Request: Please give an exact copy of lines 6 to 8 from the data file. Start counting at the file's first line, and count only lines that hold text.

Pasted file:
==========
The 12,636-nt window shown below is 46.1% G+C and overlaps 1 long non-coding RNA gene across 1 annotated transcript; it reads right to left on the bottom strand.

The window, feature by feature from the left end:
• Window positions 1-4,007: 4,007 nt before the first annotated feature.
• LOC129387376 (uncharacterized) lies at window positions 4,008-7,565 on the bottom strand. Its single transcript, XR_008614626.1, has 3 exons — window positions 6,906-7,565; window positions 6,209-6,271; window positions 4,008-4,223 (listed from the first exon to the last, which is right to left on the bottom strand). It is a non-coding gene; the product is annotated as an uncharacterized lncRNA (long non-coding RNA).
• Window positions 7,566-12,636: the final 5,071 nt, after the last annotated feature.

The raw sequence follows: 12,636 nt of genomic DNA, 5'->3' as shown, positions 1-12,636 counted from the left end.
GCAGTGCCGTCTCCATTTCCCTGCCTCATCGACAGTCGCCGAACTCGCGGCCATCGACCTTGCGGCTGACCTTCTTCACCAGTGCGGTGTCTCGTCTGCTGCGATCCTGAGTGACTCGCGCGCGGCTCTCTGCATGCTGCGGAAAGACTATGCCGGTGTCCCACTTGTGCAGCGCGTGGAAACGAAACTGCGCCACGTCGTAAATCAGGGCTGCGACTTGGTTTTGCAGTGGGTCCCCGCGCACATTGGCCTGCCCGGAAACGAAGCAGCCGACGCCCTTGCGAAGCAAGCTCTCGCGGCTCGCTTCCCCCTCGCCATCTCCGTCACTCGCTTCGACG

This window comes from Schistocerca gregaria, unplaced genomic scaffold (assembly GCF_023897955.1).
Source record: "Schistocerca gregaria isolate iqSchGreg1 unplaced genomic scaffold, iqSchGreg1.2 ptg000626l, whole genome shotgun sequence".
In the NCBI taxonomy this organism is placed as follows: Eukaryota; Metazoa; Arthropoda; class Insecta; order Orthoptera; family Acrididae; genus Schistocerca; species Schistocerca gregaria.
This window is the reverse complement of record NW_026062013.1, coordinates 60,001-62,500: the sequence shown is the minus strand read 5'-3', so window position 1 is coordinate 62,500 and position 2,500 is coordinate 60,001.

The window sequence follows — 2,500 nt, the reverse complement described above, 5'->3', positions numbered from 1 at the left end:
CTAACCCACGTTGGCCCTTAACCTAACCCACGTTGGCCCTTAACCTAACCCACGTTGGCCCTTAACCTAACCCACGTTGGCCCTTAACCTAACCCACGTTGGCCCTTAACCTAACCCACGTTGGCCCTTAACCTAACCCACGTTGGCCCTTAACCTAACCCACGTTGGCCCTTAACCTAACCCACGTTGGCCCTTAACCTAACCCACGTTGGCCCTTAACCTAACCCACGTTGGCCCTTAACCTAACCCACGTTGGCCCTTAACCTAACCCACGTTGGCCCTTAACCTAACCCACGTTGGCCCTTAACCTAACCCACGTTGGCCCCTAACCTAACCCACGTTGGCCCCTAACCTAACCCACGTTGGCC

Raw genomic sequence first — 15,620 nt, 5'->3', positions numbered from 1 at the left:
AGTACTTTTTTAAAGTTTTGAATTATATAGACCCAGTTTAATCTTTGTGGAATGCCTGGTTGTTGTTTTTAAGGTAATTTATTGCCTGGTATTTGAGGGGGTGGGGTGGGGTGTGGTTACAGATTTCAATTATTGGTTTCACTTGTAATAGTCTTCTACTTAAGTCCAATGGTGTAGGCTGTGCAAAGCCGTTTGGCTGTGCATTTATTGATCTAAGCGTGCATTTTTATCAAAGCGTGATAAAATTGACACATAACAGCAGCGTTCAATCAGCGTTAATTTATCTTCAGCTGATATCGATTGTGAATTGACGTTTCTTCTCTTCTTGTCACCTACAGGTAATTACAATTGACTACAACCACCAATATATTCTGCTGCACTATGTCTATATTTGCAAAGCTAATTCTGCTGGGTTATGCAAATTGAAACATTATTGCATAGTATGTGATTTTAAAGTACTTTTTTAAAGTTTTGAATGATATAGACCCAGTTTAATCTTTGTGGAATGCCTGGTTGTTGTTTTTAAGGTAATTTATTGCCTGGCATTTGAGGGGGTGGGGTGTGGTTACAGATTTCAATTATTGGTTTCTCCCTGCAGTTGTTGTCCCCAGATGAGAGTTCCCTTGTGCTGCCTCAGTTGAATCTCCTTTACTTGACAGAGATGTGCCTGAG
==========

The raw sequence follows: 12,636 nt of genomic DNA, 5'->3' as shown, positions 1-12,636 counted from the left end.
GCAGTGCCGTCTCCATTTCCCTGCCTCATCGACAGTCGCCGAACTCGCGGCCATCGACCTTGCGGCTGACCTTCTTCACCAGTGCGGTGTCTCGTCTGCTGCGATCCTGAGTGACTCGCGCGCGGCTCTCTGCATGCTGCGGAAAGACTATGCCGGTGTCCCACTTGTGCAGCGCGTGGAAACGAAACTGCGCCACGTCGTAAATCAGGGCTGCGACTTGGTTTTGCAGTGGGTCCCCGCGCACATTGGCCTGCCCGGAAACGAAGCAGCCGACGCCCTTGCGAAGCAAGCTCTCGCGGCTCGCTTCCCCCTCGCCATCTCCGTCACTCGCTTCGACG

This window comes from Schistocerca gregaria, unplaced genomic scaffold (assembly GCF_023897955.1).